Hepatic ischemia and reperfusion (I/R) injury is an important cause of liver injury that occurs in many clinical conditions including liver transplantation and liver resection surgeries. In the past decades, with increased high fat/carbohydrate diet and alcohol consumption, nonalcoholic fatty liver disease (NAFLD) and alcoholic liver disease (ALD) have become the major causes of chronic liver disease in developed countries. One of the early common pathogenesis of NAFLD and ALD is hepatic steatosis. Hepatic steatosis impairs liver function after transplantation and causes implantation failure, reduces tolerance to I/R injury, and increases mortality. As a result, steatotic livers make the shortage of donor livers worse. However, the mechanisms by which fatty liver exacerbates hepatic I/R injury are not fully understood. Necroptosis is a novel cell death form known as ?programmed necrosis?. Necroptosis is mediated by the receptor-interacting protein kinase 1 (RIP1), RIP3 and its downstream molecule mix lineage kinase domain-like protein (MLKL).Our preliminary data demonstrated that both western diet and alcohol consumption increased hepatic necroptotic proteins. Moreover, mice fed with western diet that have developed steatosis were more susceptible to I/R injury. The long-term goal of this proposal is to elucidate the molecular mechanisms by which RIP kinases and their downstream molecule MLKL regulate hepatic I/R injury in alcoholic and nonalcoholic fatty livers. The central hypothesis is that alcoholic liver steatosis increases expression of RIP3 and MLKL that exacerbates liver I/R injury via inducing hepatic necroptosis. We have proposed two specific aims to test the hypothesis.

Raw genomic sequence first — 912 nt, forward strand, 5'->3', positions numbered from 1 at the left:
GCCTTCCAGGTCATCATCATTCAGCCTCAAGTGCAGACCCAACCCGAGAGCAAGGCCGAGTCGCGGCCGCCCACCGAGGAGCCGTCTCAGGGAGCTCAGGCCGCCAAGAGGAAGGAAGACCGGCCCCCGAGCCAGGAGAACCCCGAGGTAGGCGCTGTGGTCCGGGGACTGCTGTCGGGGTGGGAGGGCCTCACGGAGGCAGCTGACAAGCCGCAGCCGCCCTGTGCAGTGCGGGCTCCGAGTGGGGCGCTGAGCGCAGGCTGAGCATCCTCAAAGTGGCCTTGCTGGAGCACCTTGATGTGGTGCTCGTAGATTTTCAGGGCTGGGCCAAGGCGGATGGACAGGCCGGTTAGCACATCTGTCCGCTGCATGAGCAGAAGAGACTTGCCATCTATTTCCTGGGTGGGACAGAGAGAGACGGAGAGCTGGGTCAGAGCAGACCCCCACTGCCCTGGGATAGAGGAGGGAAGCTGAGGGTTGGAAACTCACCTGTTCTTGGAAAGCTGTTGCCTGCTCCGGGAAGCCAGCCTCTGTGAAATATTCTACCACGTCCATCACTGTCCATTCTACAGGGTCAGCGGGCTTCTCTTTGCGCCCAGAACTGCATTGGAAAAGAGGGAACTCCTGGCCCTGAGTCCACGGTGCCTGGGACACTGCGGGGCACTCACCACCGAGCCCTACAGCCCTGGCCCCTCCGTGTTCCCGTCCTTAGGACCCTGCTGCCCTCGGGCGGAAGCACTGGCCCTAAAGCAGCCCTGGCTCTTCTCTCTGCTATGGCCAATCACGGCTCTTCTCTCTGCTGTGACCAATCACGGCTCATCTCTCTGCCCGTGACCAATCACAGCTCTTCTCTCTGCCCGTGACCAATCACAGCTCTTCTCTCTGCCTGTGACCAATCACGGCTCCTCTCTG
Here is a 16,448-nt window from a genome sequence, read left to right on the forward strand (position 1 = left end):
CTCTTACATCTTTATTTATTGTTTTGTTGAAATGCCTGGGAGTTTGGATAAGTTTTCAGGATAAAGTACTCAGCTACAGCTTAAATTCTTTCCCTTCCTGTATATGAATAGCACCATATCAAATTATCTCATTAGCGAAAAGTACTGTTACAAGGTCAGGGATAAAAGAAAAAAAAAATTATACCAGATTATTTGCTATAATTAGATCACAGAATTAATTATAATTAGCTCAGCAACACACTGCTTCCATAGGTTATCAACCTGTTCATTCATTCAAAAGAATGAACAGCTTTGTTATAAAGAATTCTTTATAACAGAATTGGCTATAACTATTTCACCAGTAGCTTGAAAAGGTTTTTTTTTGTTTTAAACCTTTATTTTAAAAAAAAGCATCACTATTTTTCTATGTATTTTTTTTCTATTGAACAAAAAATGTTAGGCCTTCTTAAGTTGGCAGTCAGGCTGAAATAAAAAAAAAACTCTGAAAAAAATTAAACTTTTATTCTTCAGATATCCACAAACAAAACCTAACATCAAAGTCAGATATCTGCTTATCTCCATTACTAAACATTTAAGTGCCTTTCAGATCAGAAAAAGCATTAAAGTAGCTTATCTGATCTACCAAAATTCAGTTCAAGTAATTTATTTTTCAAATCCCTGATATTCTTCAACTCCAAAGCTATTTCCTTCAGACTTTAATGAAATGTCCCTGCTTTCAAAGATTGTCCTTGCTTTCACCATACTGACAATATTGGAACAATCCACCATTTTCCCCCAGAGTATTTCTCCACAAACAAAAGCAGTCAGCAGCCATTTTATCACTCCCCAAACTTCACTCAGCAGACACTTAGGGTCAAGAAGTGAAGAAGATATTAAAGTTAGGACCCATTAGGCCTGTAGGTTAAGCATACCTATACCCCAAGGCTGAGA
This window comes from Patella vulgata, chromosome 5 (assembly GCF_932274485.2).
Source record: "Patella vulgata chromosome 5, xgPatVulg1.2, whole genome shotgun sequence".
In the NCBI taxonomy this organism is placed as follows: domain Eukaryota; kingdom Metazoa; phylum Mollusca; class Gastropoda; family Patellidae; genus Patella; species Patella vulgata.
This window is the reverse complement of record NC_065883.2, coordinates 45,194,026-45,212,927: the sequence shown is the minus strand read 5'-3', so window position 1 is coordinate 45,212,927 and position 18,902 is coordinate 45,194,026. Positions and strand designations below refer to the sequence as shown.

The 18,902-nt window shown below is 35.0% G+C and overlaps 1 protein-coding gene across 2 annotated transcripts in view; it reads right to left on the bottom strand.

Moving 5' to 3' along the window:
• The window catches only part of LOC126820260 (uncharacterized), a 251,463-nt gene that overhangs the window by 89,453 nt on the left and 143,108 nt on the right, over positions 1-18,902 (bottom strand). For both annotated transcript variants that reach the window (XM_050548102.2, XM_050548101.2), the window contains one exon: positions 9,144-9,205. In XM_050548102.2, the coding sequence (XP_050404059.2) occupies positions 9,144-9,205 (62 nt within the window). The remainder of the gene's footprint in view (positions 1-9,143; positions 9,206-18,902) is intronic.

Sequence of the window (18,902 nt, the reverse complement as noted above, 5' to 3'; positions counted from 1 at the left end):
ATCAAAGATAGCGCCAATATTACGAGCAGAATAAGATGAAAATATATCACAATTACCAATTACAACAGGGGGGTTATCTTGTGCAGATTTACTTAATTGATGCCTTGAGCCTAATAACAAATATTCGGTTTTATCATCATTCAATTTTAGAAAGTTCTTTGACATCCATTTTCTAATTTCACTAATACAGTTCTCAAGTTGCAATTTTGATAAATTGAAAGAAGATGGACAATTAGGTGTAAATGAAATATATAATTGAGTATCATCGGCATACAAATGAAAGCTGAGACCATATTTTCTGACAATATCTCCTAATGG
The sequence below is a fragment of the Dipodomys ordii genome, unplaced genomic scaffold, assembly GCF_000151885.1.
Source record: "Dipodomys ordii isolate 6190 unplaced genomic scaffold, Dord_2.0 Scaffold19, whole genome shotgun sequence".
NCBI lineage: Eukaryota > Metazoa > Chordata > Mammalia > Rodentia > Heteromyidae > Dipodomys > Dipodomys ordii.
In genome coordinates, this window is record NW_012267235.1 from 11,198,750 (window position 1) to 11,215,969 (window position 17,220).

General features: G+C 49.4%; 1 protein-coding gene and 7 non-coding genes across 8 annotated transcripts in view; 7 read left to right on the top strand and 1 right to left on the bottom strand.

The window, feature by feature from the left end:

In Specific Aim 1, we will determine the mechanism by which hepatic steatosis increases expression of RIP3 and MLKL. We will determine how ethanol impairs hepatic proteasomal functions resulting in the accumulation of RIP3 and MLKL proteins.
In specific Aim 2, we will determine the role of necroptosis in I/R injury of alcoholic fatty liver. We will combine both pharmacological and genetic approaches to manipulate necroptosis in mouse livers and determine their roles in I/R injury of alcoholic fatty liver. The successful completion of this project will advance our understanding of alcoholic liver steatosis in hepatic I/R injury, which will have a significant positive impact on developing novel therapeutic strategies to improve the patient care with fatty liver-associated I/R injury by modulating RIP kinases and MLKL.

Public Health Relevance

Hepatic ischemia and reperfusion (I/R) injury is a major complication in liver transplantation and liver resection surgeries. Alcoholic and non-alcoholic fatty liver diseases are major causes of liver diseases that exacerbate I/R-induced liver injury resulting the rejection of the use of fatty livers for liver transplantation. Elucidating the molecular mechanisms of how hepatic steatosis exacerbates I/R-induced liver injury by promoting necrotic cells in the liver will help to develop novel therapeutic strategies for improving I/R injury in steatotic livers.

National Institute of Health (NIH)
National Institute on Alcohol Abuse and Alcoholism (NIAAA)
Exploratory/Developmental Grants (R21)
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National Institute on Alcohol Abuse and Alcoholism Initial Review Group (AA)
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Wang, Joe
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University of Kansas
Schools of Medicine
Kansas City
United States
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